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It’s Microsoft: Netflix’s Search for an advertising partner Comes to an End

Netflix Microsoft partnership


Netflix and Microsoft partnershipNetflix’s search for an advertising partner has come to an end. The streaming giant has selected Microsoft as its ad tech and sales partner in its plans to explore a cheaper subscription option supported by ads starting in September this year.

Three months ago, Netflix announced that it was considering going into advertising and was looking for a partner. The streaming giant was looking into expanding its subscription plans by adding an ad-supported tier in a bold move to limit competition. 

“Those who have followed Netflix know that I have been against the complexity of advertising and a big fan of the simplicity of subscription,” Reed Hastings, Netflix’s co-CEO said. “But as much as I am a fan of that, I am a bigger fan of consumer choice, and allowing consumers who would like to have a lower price and are advertising-tolerant to get what they want makes a lot of sense.” He added. 


Netflix believes that Microsoft is willing and devoted to supporting the partnership by innovating the technology and sales aspects of the plan. Microsoft, on its end, has committed to offering the flexibility and privacy protection that Netflix needs.

Why Netflix Chose Microsoft for the Ad-supported Subscription

Netflix had Google, Roku, Comcast, and The Trade Desk on its prospects and was ready for pitches from any company with a steaming video ad tech and sales infrastructure.

But getting the right ad tech partner has not been easy for Netflix. 

How did Netflix settle on Microsoft in the end, and why?

Microsoft has no streaming service, and Netflix believes that will help limit its competition. The other ad tech companies that Netflix was considering already have streaming platforms; Google owns YouTube, while Comcast has Peacock.  

The second reason is that Microsoft just acquired Xandr, a digital ad business, from AT&T. This gave Microsoft digital ad capabilities that Netflix requires in an ad tech partner.

Why Netflix Ad-supported Subscription Makes a lot of Sense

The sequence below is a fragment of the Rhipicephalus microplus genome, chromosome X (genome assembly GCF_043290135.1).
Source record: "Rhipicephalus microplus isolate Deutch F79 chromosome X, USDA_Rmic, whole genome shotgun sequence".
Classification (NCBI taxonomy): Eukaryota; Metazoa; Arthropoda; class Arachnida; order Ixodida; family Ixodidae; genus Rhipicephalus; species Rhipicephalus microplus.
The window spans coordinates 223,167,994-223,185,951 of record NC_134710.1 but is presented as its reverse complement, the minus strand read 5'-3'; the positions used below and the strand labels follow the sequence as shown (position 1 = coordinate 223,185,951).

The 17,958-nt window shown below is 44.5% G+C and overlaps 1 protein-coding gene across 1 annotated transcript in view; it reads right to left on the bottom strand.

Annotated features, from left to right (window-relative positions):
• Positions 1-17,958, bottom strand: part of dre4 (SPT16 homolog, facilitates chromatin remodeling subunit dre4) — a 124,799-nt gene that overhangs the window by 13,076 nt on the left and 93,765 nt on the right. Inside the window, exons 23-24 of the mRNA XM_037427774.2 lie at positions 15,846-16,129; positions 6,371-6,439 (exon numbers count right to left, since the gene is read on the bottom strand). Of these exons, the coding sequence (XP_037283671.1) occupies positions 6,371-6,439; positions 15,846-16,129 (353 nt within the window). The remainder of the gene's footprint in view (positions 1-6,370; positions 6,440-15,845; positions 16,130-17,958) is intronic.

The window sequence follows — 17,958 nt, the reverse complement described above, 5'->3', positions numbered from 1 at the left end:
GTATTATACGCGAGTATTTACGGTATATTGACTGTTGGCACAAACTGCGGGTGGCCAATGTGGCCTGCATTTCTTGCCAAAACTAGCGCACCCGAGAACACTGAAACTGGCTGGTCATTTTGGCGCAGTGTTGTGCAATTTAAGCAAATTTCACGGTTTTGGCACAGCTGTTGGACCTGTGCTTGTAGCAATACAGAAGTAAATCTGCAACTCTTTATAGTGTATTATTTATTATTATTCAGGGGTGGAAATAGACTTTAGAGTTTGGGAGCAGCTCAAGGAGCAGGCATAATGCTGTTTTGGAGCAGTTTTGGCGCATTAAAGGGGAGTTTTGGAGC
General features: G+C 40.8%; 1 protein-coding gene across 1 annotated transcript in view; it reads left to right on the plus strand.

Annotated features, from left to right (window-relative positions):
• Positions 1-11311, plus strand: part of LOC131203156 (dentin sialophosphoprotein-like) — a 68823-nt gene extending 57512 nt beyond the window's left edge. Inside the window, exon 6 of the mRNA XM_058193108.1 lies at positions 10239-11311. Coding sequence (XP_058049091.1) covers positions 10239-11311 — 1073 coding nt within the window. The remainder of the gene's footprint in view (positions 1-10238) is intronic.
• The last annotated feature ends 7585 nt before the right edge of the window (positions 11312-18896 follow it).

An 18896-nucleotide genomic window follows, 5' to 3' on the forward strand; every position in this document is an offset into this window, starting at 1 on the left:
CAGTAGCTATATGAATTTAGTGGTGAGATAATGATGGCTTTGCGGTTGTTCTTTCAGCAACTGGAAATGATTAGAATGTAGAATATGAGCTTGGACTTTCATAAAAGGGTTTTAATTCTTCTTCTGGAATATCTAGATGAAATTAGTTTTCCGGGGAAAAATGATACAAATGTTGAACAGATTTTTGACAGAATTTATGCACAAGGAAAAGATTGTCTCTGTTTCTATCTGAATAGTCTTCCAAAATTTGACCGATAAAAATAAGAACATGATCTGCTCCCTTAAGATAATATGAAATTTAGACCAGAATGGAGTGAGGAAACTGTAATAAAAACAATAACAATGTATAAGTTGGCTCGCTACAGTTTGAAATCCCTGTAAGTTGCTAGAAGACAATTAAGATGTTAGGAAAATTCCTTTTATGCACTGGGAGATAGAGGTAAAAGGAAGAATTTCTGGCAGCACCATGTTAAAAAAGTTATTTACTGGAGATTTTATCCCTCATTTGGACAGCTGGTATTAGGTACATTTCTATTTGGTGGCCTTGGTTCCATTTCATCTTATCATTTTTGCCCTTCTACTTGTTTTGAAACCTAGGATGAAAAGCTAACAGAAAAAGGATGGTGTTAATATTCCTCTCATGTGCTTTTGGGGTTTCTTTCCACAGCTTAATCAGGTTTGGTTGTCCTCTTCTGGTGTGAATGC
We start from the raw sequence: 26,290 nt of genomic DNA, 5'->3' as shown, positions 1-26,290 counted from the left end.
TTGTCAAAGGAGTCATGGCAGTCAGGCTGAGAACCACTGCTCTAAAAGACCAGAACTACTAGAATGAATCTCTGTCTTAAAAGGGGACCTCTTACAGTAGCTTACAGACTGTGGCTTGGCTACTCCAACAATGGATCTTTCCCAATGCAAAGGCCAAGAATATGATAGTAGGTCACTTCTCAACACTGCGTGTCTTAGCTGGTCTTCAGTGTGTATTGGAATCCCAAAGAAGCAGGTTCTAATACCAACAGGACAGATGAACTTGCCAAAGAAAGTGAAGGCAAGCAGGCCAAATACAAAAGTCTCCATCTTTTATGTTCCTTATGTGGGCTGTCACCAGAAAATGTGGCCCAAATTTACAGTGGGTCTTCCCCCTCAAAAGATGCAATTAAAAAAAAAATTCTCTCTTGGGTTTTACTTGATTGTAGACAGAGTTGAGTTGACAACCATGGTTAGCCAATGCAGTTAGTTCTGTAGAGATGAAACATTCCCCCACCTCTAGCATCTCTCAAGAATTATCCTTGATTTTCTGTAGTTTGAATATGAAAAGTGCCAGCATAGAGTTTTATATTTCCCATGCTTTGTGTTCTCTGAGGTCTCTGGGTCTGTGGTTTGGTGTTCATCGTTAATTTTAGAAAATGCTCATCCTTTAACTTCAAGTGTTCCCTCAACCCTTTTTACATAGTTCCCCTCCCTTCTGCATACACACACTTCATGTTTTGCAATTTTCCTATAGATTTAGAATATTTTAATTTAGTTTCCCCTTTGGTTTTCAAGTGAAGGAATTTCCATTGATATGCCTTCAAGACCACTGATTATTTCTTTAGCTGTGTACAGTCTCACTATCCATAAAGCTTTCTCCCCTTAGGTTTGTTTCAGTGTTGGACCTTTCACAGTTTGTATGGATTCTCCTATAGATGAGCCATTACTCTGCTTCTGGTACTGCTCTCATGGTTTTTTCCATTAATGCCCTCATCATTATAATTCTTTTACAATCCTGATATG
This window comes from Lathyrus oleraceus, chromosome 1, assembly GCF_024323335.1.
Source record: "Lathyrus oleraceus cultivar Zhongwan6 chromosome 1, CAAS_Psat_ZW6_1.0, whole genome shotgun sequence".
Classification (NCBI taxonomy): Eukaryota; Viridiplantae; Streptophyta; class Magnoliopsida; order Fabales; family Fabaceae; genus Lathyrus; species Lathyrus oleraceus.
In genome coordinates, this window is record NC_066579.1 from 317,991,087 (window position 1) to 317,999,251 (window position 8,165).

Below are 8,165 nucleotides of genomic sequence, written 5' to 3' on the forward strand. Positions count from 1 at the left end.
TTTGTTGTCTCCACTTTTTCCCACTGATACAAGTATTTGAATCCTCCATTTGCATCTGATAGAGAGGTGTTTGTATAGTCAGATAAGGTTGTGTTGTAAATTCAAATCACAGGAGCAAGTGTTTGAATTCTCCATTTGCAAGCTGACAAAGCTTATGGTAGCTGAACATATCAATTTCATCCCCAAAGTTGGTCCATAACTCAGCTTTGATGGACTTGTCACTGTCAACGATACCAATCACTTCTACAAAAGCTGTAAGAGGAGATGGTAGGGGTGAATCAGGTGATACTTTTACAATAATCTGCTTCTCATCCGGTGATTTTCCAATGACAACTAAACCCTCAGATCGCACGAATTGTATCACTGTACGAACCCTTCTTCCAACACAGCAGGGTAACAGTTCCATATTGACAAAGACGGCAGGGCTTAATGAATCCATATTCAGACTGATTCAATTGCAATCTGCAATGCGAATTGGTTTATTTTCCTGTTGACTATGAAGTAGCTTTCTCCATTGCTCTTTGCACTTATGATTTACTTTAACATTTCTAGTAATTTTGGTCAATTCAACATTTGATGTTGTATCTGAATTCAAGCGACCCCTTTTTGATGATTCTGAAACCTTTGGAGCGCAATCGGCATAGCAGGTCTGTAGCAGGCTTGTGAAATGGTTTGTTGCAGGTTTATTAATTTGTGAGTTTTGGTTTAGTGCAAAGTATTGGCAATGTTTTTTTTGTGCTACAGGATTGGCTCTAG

Netflix has long been opposed to the idea of promotions and ads on its platform. After enjoying a long reign as the king of streaming, Netflix lost 200,000 subscribers in the first quarter of this year and predicted a further loss of 2 million in the second quarter.  The streaming giant has finally had to bow to the advertising gods.

HBO Max and Hulu are already earning good returns from cheaper ad-based plans and Netflix can too. Elsewhere, Disney+ ad-supported subscription plans are also underway. 

As expected, Microsoft is thrilled to be named Netflix’s first ad and sales partner. The tech company believes that marketers who will grab this opportunity can now reach an audience that they have not been able to access through ads in the past. They will now have access to a larger share of potential clients currently consuming Netflix services, while Netflix will benefit from offering a wider range of choices to its customers.


Update in the Netflix Camp

Netflix hoped to gain more subscribers this year and consequent colossal return on investment. But it lost up to 200 000 subscribers between January and March. According to Netflix’s earnings report released on July 19, 2022, a million subscribers also quit between April and July. 

The impact has not surprised the streamer since it predicted a 2 million subscriber loss. 

But rival streamers have since seized this chance to attract subscribers who are running away from Netflix. The loss of subscribers and the consequent drop in returns have seen Netflix lay off some employees and crack down on password sharing

In a letter to shareholders, Netflix wrote, “our challenge and opportunity are to accelerate our revenue and membership growth by continuing to improve our product, content, and marketing as we’ve done for the last 25 years, and to monetize our big audience better.”  

The Ad-supported Subscription Plan Expected to Launch Soon

The plan is currently under testing but should kick off in early 2023.

 It’ll launch in select markets first before stretching to the global market. “While it will take some time to grow our member base for the ad tier and the associated ad revenues, over the long run, we think advertising can enable substantial incremental membership (through lower prices) and profit growth (through ad revenues),”  Netflix announced on July 19, 2022. 


Apart From Ad-supported Subscriptions, Netflix’s Future is Quality

Netflix has always strived to produce incredible, authentic, and quality programming. The Stranger Things season 4 release helped Netflix get their members talking. The season got the attention of many enthusiasts logging in to the premiere weekend. Netflix netted 1.3 billion viewing hours after a month from the date of release. 

Although the transitional process is not yet clear, Netflix is focussing on its ultimate goal; to offer its streamers more choices and a premium brand experience for advertisers.


Final Thoughts

The move toward advertising seems inevitable for the streaming industry, and Netflix has now come to terms with it after many years.

True to it, the streaming giant has now partnered with Microsoft as its ad tech partner to establish a cheaper ad-supported subscription plan and limit competition from rival streamers. All this in an effort to retain quality and its vast number of global subscribers.  


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